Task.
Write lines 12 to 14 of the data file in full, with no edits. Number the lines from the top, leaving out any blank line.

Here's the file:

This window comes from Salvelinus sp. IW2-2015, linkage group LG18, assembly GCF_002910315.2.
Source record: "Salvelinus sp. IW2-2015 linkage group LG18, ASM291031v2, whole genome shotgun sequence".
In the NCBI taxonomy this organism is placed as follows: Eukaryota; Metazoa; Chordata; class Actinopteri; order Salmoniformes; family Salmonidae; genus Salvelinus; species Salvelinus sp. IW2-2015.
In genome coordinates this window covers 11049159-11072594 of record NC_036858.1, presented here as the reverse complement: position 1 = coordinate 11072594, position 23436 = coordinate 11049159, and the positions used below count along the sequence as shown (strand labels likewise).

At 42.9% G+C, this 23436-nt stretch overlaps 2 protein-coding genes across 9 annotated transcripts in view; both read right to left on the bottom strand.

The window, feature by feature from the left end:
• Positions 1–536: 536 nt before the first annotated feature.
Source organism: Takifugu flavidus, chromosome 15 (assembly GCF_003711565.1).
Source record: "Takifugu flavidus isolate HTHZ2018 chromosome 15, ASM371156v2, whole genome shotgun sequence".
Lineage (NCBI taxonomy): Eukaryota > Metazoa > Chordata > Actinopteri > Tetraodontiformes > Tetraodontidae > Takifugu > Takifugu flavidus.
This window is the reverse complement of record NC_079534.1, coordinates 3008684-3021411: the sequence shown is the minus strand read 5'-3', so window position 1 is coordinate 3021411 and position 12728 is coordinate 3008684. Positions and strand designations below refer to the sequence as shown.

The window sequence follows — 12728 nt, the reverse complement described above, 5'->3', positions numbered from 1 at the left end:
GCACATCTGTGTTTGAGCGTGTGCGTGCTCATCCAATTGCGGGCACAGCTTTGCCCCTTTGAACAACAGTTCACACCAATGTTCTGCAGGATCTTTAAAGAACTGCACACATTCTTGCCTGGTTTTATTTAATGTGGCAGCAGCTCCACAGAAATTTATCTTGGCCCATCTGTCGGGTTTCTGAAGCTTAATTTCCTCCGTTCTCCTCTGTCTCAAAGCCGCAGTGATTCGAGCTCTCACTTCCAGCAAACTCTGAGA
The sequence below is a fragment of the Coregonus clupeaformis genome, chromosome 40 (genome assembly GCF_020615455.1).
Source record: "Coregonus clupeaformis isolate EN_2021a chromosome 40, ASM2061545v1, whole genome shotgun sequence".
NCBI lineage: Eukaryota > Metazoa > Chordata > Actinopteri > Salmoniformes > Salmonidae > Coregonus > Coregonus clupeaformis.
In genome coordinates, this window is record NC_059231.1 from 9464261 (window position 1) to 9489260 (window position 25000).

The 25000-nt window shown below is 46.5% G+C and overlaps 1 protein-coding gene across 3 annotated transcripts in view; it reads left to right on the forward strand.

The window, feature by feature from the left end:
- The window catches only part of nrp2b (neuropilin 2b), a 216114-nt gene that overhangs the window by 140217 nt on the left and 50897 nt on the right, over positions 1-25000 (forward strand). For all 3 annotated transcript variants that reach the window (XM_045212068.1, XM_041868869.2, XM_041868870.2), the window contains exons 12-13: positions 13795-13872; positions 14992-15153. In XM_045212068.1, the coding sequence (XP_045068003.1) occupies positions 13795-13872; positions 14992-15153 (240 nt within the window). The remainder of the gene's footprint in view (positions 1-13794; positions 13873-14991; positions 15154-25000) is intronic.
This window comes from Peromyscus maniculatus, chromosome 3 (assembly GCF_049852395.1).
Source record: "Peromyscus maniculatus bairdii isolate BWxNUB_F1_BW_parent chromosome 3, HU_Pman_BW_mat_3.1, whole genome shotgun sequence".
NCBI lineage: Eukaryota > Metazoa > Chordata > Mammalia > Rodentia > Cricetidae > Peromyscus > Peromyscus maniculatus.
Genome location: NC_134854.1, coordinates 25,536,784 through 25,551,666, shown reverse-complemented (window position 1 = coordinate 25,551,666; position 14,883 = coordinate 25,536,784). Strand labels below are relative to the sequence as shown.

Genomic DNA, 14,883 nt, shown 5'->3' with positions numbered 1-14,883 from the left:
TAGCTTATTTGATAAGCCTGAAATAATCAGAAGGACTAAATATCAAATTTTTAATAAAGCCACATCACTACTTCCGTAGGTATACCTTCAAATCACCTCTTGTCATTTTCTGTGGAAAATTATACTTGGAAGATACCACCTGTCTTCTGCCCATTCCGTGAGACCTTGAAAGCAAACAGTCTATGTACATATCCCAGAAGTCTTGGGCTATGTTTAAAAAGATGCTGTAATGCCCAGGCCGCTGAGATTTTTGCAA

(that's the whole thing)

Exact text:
The window sequence follows — 12728 nt, the reverse complement described above, 5'->3', positions numbered from 1 at the left end:
GCACATCTGTGTTTGAGCGTGTGCGTGCTCATCCAATTGCGGGCACAGCTTTGCCCCTTTGAACAACAGTTCACACCAATGTTCTGCAGGATCTTTAAAGAACTGCACACATTCTTGCCTGGTTTTATTTAATGTGGCAGCAGCTCCACAGAAATTTATCTTGGCCCATCTGTCGGGTTTCTGAAGCTTAATTTCCTCCGTTCTCCTCTGTCTCAAAGCCGCAGTGATTCGAGCTCTCACTTCCAGCAAACTCTGAGA
The sequence below is a fragment of the Coregonus clupeaformis genome, chromosome 40 (genome assembly GCF_020615455.1).